11.It is unclear whether the Government’s primary aim of the smart meter rollout is the establishment of a smart energy system (and the realisation of the corresponding benefits of this for efficient energy generation, both now and in the future), or to save individuals money on their energy bills. The Government needs to do more to communicate the national benefits of smart metering alongside the potential cost savings and efficiencies for individual consumers. This was a weakness of the Government’s evidence check statement, and relates to a lack of clarity over the ‘problem’ that smart meters aim to address. In its response to this report, the Government should provide further information on how it expects smart metering to affect the required energy generation capacity of the network and the mix of energy generation sources. (Paragraph 67)

Technical, security and privacy issues

12.The problem of interoperability of some early smart meters has still not been resolved, despite having been raised previously. This undermines efforts to encourage consumers to switch suppliers to get the best tariff deals and requires timely action. (Paragraph 70)

13.The public is already familiar with IT-based systems having been hacked. It would be unfortunate if unwarranted concerns in media reports about smart meter security diminished public trust in the programme. GCHQ’s recent blog post describing the security features of the system is a good example of communication with a technically-literate specialist security audience, but further efforts may be necessary to convince the wider public that smart meters are secure. We recommend that the Government consider further how to communicate the level of thought that has gone into designing a secure system for smart metering. (Paragraph 80)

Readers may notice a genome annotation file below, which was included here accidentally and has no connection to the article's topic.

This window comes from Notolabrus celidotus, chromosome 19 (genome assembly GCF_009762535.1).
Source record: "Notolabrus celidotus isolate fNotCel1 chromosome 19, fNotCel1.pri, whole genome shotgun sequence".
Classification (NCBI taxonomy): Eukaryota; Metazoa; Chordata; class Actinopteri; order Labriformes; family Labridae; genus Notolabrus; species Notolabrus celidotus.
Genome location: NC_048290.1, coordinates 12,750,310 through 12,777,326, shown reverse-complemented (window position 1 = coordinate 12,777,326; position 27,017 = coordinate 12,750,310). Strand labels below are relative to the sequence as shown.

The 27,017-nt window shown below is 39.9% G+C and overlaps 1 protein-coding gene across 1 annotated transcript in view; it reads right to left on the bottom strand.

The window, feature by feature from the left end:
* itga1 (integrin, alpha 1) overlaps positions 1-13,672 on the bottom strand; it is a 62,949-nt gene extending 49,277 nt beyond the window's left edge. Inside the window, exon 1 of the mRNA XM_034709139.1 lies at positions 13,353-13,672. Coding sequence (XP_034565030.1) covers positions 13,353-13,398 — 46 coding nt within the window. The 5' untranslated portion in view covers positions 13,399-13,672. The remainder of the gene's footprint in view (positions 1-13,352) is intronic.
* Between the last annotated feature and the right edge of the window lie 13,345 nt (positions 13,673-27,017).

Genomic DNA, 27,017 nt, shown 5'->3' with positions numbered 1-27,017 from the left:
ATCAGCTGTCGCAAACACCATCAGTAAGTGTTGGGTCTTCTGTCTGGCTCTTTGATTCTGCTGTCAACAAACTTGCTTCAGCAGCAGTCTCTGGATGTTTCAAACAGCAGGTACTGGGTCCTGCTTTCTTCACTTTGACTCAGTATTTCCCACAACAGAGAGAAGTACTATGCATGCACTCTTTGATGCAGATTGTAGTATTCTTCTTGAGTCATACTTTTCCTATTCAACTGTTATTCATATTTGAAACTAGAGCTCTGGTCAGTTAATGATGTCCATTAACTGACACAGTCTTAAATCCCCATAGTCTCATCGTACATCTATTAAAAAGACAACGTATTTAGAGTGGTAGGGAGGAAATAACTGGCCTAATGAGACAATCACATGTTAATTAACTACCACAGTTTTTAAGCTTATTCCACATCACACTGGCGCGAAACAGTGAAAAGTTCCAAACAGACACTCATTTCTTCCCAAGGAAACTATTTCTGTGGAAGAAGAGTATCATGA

14.As with many examples of big data, there are opportunities to explore as well as risks to manage. We look forward to seeing how the data that smart meters produce can be put to use beyond the obvious applications for energy network management, including how data can be used to support vulnerable customers. We were assured that consumers will own their data and be able to decide who can access it. Wider questions about processes for anonymisation and the ethics of data usage and consent will need to be considered carefully by the Data Services Ethics Council being set up by the Government following our Big data dilemma report. (Paragraph 84)

Conclusion

15.The Government’s evidence check statement on smart metering did not fully reflect the amount of work undertaken as part of the impact assessment for the project. The gap between the quality of the statement and the impact assessment is concerning, as it suggests there could be a disconnect between those responsible for the policy and those tasked with completing the impact assessment. (Paragraph 88)

16.The Government has invested in trialling smart meters and in studies of their impact. Smart Energy GB is also making use of evidence in understanding consumer behaviour. Despite the growing evidence base underpinning the project, there are a number of areas where the Government clearly believes there are misconceptions and misunderstandings about the utility, impact, and security of smart metering. The Government should reflect on these in the context of the mass rollout and consider how best to communicate with consumers on some of these topics. (Paragraph 89)

17.The smart meter rollout has too many objectives, and this may hinder implementation and evaluation. The Government should be clearer about the primary purpose of smart metering and use this to drive evaluation of the project. Taking this approach will help make future evidence check statements clearer. Smart meters need to be clearly understood by the consumer and provide information in a format that the customer finds helpful. In order for consumers to benefit directly from smart metering there will need to be appropriate investment in customer engagement, given that this is being introduced in an era of low public trust in utility providers. (Paragraph 92)





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16 September 2016